One trivial algorithm to make worldwide multicast traffic available everywhere could be to send it... everywhere, despite someone wants it or not. As this does not seem quite optimized, several routing algorithms and forwarding techniques have been implemented.
DVMRP (Distance Vector Multicast Routing Protocol) is, perhaps, the one most multicast routers use now. It is a dense mode routing protocol, that is, it performs well in environments with high bandwidth and densely distributed members. However, in sparse mode scenarios, it suffers from scalability problems.
Together with DVMRP we can find other dense mode routing protocols, such as MOSPF (Multicast Extensions to OSPF -Open Shortest Path First-) and PIM-DM (Protocol-Independent Multicast Dense Mode).
To perform routing in sparse mode environments, we have PIM-SM (Protocol Independent Multicast Sparse Mode) and CBT (Core Based Trees).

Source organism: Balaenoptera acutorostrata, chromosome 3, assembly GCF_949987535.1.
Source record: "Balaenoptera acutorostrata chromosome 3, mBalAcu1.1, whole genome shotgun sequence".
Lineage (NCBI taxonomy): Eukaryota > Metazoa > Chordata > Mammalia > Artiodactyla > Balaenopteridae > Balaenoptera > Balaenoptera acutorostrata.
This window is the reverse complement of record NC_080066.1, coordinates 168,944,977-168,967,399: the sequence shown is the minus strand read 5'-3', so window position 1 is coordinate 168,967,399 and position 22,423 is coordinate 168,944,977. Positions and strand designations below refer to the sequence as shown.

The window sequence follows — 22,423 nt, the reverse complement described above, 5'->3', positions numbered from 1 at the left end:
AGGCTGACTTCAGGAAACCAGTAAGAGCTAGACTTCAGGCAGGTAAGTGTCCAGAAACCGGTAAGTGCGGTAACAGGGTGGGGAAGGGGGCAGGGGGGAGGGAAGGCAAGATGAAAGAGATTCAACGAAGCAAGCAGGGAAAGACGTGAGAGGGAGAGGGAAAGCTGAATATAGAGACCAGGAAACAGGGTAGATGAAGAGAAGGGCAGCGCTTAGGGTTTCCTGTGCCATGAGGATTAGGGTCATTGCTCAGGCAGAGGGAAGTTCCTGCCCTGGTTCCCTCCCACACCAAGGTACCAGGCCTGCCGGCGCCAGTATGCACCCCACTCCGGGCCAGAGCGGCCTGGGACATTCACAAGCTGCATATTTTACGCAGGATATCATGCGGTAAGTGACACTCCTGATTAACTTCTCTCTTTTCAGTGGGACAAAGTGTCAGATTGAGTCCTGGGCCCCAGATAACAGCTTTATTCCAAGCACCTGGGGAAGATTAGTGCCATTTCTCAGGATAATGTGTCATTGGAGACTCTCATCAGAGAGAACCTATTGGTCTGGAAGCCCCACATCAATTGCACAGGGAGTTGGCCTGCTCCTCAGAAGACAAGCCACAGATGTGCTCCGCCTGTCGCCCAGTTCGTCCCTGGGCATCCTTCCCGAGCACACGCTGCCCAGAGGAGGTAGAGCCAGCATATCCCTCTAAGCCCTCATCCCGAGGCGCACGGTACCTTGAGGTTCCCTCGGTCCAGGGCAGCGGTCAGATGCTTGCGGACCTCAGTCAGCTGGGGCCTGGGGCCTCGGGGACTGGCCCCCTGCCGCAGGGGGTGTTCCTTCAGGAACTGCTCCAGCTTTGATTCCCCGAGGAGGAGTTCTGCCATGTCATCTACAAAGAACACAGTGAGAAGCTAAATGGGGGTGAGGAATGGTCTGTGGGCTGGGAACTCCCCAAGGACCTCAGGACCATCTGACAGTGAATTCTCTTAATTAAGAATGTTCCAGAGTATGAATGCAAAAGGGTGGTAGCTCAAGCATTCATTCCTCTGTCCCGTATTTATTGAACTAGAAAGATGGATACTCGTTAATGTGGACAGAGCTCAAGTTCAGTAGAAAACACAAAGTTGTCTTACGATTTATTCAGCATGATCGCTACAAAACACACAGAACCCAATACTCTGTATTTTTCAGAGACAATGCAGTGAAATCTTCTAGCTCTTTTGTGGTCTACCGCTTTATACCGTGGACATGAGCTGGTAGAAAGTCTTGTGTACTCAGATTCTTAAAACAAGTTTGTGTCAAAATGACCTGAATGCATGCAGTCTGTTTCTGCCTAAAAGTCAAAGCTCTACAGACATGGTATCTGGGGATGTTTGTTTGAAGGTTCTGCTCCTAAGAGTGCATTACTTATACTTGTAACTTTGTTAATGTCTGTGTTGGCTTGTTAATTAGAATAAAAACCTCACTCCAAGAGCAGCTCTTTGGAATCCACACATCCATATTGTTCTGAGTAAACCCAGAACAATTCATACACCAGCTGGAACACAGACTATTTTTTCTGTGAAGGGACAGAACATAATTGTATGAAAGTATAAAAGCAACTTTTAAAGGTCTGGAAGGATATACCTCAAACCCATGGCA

OSPF version 2 is explained in RFC 1583, and MOSPF in RFC 1584. PIM-SM and CBT specifications can be found in RFC 2117 and 2201, respectively.
All this routing protocols use some type of multicast forwarding, such as flooding, Reverse Path Broadcasting (RPB), Truncated Reverse Path Broadcasting (TRPB), Reverse Path Multicasting (RPM) or Shared Trees.
It would be too long to explain them here and, as short descriptions
for them are publicly available, I'll just recommend reading the
draft-ietf-mboned-in.txt text. You can find it in the
same places RFCs are available, and it explains in some detail all
the above techniques and policies.